Program Notes

Most music students will at one time or another need to write their own program notes, but this useful skill often goes overlooked in an undergraduate curriculum.  The ability to write and speak engagingly about performance and repertoire is important in every musical career I can imagine.  As with anything, practice and preparation are crucial.  You don’t want your opening band or choir concert during a first year teaching job to be your inaugural experience with written (or spoken) program notes.  Take every opportunity you can during your college years to refine your abilities – draft program notes for studio class performances, chamber music concerts, and of course recitals.  Even if your studio teachers don’t require program notes for recitals, take it upon yourself to create them.  Trust me, you’ll be glad you did.  Here are a few tips for writing program notes, as well as some resources to get you started.

Read! The best way to become a better writer is to read a lot (and write a lot).  Read anything and everything you can about music – journal articles, recording reviews, CD liner notes, blogs, program notes from other recitals, etc.  Keep mental notes of the writers you enjoy the most, and try to figure out what it is about their style that you like.  Don’t worry about consciously imitating, or trying to avoid imitating, their style.  Just let your brain absorb all of this information.

Find your voice. This will take some time, but eventually you won’t feel like you’re copying the language your teachers and textbooks use.  You have to start somewhere, so if you like the rhythms and patterns of another author or authors, try incorporating small parts of them (without plagiarizing!) into your own writing.  Your growing reading experience (see above) will tell you when things work or don’t work on the page, and you can adjust or tweak things as necessary.

Know your audience. Program notes for an informal summer recital at a church should be different than the notes for a degree recital.  Are you writing for an audience composed mainly of musicians, non musicians, or a mix?  Will lots of music appreciation students be attending your concert/recital?  These are all questions to take into account before and during the writing process.  If your studio teacher or music school has specific requirements for content or format, make sure you follow those.  Ask your professors for help whenever necessary – they won’t write your notes for you, but they can give you helpful advice and let you know if what you’ve written makes sense to them.

Stick to the basics. I think program notes should have some essential information – the composer’s dates and nationality (unless widely known), a few general comments about the composer’s overall style, and how the work being performed fits, or doesn’t fit, with those trends.  It’s also nice to include when and where the piece was originally performed, especially if it makes for a good story.  Consult a thematic catalog if necessary to find this information.  If the work is programmatic, include some background on those extra-musical associations, and any other information you think your target audience will find interesting.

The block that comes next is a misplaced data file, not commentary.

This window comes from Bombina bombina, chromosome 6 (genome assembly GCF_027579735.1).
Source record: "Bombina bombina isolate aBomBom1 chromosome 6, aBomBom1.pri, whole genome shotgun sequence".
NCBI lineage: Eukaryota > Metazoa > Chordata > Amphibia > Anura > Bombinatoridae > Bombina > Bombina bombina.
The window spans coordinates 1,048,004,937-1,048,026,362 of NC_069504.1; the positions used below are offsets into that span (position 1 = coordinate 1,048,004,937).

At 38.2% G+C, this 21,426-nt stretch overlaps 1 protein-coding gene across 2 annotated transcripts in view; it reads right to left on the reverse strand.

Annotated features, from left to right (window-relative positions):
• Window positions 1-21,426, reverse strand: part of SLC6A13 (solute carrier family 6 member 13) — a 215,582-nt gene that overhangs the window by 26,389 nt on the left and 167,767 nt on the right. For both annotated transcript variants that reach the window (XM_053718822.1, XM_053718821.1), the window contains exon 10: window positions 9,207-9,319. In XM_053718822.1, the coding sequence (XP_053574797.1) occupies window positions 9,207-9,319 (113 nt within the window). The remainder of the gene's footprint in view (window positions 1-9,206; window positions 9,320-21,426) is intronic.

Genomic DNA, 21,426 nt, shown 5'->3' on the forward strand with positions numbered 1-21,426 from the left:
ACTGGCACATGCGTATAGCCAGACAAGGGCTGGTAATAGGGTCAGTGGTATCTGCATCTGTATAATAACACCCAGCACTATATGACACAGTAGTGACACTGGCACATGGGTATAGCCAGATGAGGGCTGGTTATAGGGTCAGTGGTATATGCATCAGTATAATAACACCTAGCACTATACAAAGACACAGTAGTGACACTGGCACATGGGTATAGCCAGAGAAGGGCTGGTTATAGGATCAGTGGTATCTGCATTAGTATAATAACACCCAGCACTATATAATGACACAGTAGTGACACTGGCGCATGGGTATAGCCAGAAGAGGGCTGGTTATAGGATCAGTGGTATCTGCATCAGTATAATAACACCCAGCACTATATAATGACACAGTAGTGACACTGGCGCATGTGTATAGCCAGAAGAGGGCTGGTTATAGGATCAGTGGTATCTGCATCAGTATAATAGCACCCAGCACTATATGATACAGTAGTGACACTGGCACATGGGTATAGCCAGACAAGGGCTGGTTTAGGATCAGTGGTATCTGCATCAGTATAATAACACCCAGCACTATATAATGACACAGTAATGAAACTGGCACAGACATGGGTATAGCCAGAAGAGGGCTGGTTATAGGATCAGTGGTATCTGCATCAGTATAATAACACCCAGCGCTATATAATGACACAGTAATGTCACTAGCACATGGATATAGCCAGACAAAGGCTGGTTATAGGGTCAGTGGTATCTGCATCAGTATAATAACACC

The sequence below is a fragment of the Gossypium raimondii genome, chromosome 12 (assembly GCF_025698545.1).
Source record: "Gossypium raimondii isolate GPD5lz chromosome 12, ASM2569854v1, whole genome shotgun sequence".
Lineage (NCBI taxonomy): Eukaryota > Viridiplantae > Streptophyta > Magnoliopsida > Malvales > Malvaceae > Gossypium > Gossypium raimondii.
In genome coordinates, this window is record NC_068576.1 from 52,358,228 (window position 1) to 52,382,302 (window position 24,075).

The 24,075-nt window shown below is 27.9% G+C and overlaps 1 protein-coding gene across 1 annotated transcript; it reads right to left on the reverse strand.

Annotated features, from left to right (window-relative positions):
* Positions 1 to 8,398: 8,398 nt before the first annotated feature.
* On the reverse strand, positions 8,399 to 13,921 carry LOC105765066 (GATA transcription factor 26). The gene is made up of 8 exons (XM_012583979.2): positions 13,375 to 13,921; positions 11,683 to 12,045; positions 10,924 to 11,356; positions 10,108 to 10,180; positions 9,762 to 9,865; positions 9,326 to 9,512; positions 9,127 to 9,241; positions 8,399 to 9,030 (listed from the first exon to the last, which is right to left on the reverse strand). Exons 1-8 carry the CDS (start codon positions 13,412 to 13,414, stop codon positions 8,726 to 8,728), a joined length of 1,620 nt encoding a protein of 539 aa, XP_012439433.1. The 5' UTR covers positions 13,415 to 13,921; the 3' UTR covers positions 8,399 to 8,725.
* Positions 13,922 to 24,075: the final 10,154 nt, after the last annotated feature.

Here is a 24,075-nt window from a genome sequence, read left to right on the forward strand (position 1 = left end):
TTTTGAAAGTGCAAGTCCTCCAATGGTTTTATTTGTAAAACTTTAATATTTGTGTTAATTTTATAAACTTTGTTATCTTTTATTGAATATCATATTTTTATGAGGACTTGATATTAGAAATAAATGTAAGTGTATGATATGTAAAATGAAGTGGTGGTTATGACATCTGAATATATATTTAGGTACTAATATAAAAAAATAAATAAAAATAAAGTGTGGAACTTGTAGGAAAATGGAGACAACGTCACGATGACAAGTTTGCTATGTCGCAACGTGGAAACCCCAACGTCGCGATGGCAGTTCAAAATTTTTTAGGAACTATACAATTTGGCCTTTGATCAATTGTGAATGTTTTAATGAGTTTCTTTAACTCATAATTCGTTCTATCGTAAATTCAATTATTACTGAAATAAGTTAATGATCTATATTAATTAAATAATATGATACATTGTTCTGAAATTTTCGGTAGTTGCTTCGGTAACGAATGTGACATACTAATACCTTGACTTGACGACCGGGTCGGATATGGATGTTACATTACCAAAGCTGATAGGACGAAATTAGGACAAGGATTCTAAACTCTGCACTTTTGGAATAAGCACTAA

Avoid jargon. Unless writing specifically for an audience of trained musicians, avoid overusing technical terms related to form, phrasing, harmony, etc.  It’s best to try to put descriptions in your own terms, unless you wish to include a brief but pertinent quote from an eminent scholar or performer.

Make it personal. The audience not only wants to know something about the pieces you’re performing, but they also want to know a little bit about you.  Lots of information on composers and dates can easily be found on the internet today, so your program notes should go beyond that in some way.  Briefly explain what it is about the piece that inspires and provokes you, and why you think it belongs, or has remained, in the repertoire.  This works for both new pieces and warhorses.  If there are specific passages that you feel the audience should pay particular attention to, point those out, or even demonstrate them, making sure that you plan/practice any excerpt demonstrations in advance.

Edit/revise as often as necessary. Practice your delivery often if giving spoken notes, then record yourself and listen back to it.  You can use the recording to adjust pacing and content as needed.  Prepare written notes well in advance of the performance so that you have plenty of time to edit and revise, taking into account input from studio teachers and any other professors who are willing to read over your program.  Save electronic and hard copies of your program notes – you’ll want to refer to them again when you program those pieces in the future.

Selected Resources


W.W. Norton Essentials of Music: Excellent all-around site.

Classical Score: Timelines of music history.

Dolmetsch Online: Music history and theory resources.

University of Washington Music Library: Several free resources and handy research guides.

Virginia Tech Multimedia Music Dictionary: Hear pronunciations for musical terms.

Program Notes Wiki: Online collection of program notes for multiple genres.

Iowa Public Radio Pronouncing Music Dictionary

In Print

Theodore Baker, Baker’s Biographical Dictionary of Musicians edited by Nicolas Slonimsky: Excellent biographical information, including many lesser known composers and musicians.

New Grove Dictionary of Music and Musicians: Available in print and online – a standard resource for all types of music research.

William Strunk and E.B. White, The Elements of Style: Full of excellent tips for improving your writing.  The original 1918 edition is also available online.

Stephen King, On Writing: Not music-related, and definitely not PG rated, but nevertheless an excellent book on writing from one of today’s masters.

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